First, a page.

where \(w = \pi u \rightarrow 0\) as \(u \rightarrow 0.\) Note also that \((1 - \sqrt{3}\tan(\pi u)) \rightarrow 1\) as \(u \rightarrow 0.\)
–
Brian Charlesworth
·
1 year, 6 months ago

@Kartik Sharma
–
Thanks! L'Hopital's is really useful if you want a quick result, but I like the challenge of trying to find an alternative approach. :)
–
Brian Charlesworth
·
1 year, 6 months ago

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@Brian Charlesworth
–
Another way is to put \( \pi x = y \) and by first principles we can say the limit equals negative of the derivative of \( \tan y \) at \( y = \dfrac{ \pi}{3} \). This is similar to L'Hospital but not completely.
–
Sudeep Salgia
·
1 year, 6 months ago

## Comments

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TopNewestWe could just use L'Hopital's rule, but I'm assuming that you are looking for an approach that does not use this rule.

Let \(u = x - \dfrac{1}{3}.\) Then \(u \rightarrow 0\) as \(x \rightarrow \dfrac{1}{3}\) and \(x = u + \dfrac{1}{3},\) in which case

\(\sqrt{3} - \tan(\pi x) = \sqrt{3} - \tan\left(\pi u + \dfrac{\pi}{3}\right) = \sqrt{3} - \dfrac{\tan(\pi u) + \tan(\frac{\pi}{3})}{1 - \tan(\pi u)\tan(\frac{\pi}{3})} =\)

\(\sqrt{3} - \dfrac{\tan(\pi u) + \sqrt{3}}{1 - \sqrt{3}\tan(\pi u)} = \dfrac{\sqrt{3} - 3\tan(\pi u) - \tan(\pi u) - \sqrt{3}}{1 - \sqrt{3}\tan(\pi u)} = \dfrac{-4\tan(\pi u)}{1 - \sqrt{3}\tan(\pi u)}.\)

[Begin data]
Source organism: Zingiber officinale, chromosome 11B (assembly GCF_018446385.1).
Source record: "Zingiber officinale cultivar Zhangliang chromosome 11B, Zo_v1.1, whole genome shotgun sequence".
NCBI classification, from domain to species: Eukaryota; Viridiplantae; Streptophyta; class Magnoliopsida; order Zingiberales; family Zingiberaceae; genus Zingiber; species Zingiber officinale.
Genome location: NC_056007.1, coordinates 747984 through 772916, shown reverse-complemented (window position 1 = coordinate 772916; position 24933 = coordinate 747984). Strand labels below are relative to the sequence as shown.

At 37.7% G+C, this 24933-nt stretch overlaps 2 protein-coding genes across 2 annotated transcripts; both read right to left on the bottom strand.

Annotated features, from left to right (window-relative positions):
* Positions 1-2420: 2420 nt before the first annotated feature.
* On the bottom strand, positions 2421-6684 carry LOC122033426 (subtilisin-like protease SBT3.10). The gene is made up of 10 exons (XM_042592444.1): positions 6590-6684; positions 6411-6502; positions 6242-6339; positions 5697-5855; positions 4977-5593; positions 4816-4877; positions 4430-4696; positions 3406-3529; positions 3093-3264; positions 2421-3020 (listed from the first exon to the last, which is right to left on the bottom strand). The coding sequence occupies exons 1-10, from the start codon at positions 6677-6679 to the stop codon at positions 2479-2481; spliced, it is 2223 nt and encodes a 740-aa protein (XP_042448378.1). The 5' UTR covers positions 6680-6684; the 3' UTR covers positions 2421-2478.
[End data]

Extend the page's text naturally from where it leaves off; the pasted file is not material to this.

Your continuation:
Thus the original limit can be written as

\(\lim_{u \rightarrow 0} \dfrac{-4\tan(\pi u)}{3u*(1 - \sqrt{3}\tan(\pi u))} =\)

\(\lim_{u \rightarrow 0} \dfrac{-4\pi \tan(\pi u)}{3*(\pi u)} * \lim_{u \rightarrow 0} \dfrac{1}{1 - \sqrt{3}\tan(\pi u)} = -\dfrac{4\pi}{3} * \lim_{w \rightarrow 0} \dfrac{\tan(w)}{w} * 1 = \boxed{-\dfrac{4 \pi}{3}},\)

where \(w = \pi u \rightarrow 0\) as \(u \rightarrow 0.\) Note also that \((1 - \sqrt{3}\tan(\pi u)) \rightarrow 1\) as \(u \rightarrow 0.\) – Brian Charlesworth · 1 year, 6 months ago

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– Kartik Sharma · 1 year, 6 months ago

Nice! Approaches without using L'hopital's rule are always really good.Log in to reply

– Brian Charlesworth · 1 year, 6 months ago

Thanks! L'Hopital's is really useful if you want a quick result, but I like the challenge of trying to find an alternative approach. :)Log in to reply

– Sudeep Salgia · 1 year, 6 months ago

Another way is to put \( \pi x = y \) and by first principles we can say the limit equals negative of the derivative of \( \tan y \) at \( y = \dfrac{ \pi}{3} \). This is similar to L'Hospital but not completely.Log in to reply

-4π/3 – Jahid Rafi · 9 months ago

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\(\frac{-4\pi}{3}\) – Aditya Kumar · 1 year, 6 months ago

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